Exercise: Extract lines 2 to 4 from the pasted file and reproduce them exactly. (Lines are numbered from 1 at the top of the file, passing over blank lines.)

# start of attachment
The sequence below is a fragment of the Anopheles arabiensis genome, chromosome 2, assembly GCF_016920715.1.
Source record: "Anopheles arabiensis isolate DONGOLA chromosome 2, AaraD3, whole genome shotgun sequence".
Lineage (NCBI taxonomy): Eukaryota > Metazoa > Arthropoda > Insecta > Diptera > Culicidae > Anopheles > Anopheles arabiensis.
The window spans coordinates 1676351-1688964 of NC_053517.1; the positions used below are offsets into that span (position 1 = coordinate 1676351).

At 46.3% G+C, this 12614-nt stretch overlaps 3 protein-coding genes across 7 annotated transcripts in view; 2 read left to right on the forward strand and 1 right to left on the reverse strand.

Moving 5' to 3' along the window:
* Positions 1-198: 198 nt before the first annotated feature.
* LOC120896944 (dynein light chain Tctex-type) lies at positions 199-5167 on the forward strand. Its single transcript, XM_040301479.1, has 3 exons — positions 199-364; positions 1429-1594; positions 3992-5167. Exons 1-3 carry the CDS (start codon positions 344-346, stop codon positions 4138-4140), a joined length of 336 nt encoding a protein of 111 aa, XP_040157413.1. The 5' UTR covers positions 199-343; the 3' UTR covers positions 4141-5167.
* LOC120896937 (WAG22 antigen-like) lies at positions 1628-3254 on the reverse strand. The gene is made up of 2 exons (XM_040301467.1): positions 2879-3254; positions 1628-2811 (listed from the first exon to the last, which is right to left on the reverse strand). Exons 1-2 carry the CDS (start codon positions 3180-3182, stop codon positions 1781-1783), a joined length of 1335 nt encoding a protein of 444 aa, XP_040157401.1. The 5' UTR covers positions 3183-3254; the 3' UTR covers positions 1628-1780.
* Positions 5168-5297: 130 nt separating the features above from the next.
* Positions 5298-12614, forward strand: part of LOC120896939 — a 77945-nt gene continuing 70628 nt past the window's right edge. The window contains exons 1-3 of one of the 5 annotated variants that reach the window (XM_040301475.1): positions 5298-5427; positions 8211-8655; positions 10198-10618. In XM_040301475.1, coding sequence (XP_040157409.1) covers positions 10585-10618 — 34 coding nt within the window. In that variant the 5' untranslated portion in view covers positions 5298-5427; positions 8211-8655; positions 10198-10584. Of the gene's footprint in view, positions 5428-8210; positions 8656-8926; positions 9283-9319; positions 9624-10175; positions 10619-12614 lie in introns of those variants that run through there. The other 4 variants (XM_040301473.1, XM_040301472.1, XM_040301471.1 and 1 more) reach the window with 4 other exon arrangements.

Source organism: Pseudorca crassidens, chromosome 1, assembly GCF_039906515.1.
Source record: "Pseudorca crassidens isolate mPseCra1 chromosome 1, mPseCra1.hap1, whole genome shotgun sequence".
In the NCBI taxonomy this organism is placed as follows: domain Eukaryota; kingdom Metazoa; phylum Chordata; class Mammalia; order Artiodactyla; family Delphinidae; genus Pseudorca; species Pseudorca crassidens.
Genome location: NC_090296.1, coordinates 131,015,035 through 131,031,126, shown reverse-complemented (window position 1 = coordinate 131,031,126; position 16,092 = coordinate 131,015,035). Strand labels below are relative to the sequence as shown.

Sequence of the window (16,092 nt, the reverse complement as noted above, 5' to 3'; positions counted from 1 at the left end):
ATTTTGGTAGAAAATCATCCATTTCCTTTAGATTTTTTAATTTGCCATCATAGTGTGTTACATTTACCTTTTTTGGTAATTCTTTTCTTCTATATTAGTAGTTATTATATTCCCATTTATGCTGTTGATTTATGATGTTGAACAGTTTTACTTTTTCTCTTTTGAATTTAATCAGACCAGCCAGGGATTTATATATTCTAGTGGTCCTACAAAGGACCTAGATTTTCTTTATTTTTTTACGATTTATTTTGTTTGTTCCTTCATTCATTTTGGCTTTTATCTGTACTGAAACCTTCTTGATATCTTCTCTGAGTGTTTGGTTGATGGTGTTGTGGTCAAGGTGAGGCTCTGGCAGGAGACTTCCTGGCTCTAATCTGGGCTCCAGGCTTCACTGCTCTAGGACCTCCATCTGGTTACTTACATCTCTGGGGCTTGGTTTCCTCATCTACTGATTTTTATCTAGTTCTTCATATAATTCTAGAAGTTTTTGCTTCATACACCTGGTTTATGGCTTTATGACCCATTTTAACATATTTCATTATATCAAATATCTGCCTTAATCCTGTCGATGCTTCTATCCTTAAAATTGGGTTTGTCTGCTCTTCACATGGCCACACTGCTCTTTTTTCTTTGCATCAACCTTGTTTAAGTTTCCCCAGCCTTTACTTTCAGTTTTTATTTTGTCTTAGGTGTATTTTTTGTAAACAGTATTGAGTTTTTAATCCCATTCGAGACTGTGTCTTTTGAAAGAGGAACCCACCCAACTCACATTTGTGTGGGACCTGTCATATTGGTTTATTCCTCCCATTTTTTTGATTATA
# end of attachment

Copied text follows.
Source record: "Anopheles arabiensis isolate DONGOLA chromosome 2, AaraD3, whole genome shotgun sequence".
Lineage (NCBI taxonomy): Eukaryota > Metazoa > Arthropoda > Insecta > Diptera > Culicidae > Anopheles > Anopheles arabiensis.
The window spans coordinates 1676351-1688964 of NC_053517.1; the positions used below are offsets into that span (position 1 = coordinate 1676351).